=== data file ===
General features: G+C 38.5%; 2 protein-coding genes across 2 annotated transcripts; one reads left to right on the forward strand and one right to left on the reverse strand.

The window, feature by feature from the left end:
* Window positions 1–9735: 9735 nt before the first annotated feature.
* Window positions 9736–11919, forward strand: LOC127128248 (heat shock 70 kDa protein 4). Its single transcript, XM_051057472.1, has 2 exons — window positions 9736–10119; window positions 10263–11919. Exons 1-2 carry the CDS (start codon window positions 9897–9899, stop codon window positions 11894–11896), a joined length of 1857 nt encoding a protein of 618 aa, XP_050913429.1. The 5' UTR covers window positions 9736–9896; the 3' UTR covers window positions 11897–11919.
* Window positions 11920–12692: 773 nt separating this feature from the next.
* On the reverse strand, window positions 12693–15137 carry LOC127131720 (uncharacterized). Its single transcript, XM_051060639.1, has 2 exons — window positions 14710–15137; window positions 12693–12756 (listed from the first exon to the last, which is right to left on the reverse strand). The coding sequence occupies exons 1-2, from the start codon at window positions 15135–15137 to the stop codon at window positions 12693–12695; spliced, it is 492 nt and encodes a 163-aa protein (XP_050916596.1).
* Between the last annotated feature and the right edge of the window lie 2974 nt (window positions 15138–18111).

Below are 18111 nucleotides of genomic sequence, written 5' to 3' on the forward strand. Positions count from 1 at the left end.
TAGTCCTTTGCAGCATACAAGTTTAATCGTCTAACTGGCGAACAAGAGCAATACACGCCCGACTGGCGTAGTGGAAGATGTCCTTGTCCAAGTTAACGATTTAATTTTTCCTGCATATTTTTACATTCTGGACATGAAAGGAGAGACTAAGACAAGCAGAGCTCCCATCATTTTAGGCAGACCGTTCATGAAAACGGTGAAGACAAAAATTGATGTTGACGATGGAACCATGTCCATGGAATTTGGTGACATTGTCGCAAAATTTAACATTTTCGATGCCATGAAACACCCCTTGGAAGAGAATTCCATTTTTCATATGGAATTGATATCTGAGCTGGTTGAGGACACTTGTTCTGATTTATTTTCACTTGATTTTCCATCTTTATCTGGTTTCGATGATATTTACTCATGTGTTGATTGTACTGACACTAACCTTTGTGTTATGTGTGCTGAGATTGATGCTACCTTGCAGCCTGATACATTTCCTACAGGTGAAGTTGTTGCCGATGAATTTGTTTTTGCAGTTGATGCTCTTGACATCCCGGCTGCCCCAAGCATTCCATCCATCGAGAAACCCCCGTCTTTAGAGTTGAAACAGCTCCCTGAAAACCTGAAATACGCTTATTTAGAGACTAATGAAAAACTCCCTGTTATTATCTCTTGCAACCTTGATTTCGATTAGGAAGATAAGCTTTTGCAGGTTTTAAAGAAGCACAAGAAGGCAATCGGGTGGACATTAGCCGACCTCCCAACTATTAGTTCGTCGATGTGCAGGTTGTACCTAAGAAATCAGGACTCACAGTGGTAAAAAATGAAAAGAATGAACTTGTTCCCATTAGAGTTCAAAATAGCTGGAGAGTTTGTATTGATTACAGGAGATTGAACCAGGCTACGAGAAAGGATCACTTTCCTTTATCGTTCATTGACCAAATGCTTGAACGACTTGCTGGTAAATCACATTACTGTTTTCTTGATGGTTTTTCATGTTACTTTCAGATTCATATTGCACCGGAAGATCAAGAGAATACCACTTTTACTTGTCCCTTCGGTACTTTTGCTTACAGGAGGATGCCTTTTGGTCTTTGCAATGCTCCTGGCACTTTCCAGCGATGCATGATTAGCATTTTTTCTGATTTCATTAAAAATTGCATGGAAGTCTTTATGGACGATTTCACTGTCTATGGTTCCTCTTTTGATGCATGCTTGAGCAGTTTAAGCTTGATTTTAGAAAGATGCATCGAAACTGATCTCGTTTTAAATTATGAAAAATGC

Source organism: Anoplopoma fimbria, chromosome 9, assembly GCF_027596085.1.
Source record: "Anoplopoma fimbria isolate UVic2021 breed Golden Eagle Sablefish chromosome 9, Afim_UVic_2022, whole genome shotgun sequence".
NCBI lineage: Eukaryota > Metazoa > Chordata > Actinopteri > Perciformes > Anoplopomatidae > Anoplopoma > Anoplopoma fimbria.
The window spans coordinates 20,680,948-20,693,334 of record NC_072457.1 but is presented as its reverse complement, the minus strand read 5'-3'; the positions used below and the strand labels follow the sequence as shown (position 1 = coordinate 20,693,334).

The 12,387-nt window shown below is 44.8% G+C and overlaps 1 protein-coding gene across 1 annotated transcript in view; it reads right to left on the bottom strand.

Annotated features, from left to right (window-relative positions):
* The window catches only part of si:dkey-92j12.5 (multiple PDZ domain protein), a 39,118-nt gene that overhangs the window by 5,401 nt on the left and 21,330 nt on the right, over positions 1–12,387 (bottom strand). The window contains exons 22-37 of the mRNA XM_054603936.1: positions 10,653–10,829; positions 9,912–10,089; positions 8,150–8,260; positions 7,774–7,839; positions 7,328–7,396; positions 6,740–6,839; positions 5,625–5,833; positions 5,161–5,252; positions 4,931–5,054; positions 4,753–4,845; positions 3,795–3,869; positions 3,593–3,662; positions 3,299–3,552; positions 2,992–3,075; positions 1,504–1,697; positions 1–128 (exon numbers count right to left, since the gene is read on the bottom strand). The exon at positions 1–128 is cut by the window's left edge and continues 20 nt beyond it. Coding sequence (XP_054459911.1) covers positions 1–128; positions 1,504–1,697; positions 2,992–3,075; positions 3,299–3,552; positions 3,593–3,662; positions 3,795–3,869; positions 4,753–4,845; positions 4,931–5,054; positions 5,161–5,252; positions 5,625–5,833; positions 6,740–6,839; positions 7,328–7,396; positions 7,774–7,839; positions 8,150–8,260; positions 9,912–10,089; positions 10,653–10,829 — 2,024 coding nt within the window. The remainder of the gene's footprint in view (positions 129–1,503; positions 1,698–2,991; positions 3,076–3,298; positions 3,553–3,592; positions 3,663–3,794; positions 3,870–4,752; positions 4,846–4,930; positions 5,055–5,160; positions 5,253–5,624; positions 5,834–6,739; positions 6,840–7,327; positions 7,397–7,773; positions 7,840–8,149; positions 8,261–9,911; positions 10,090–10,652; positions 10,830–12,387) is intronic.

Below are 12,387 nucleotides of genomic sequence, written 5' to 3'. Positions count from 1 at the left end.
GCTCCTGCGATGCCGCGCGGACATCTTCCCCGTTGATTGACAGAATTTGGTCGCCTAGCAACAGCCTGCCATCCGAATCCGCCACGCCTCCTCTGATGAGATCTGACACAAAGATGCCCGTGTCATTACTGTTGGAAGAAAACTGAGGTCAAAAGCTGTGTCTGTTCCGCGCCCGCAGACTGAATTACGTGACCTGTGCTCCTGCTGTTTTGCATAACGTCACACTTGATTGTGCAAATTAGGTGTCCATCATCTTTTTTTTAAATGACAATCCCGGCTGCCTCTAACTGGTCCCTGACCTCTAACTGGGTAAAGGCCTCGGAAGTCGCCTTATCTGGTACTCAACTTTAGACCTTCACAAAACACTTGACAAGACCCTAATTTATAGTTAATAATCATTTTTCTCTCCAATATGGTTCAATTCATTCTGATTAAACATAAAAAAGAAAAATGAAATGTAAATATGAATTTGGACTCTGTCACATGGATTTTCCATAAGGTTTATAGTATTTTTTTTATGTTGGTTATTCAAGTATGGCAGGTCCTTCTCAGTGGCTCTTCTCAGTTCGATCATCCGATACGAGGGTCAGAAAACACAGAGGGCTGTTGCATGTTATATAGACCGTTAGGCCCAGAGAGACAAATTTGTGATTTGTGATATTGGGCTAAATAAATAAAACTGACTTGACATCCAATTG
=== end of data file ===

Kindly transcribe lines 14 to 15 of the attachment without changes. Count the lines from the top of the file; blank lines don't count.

The 12,387-nt window shown below is 44.8% G+C and overlaps 1 protein-coding gene across 1 annotated transcript in view; it reads right to left on the bottom strand.

Annotated features, from left to right (window-relative positions):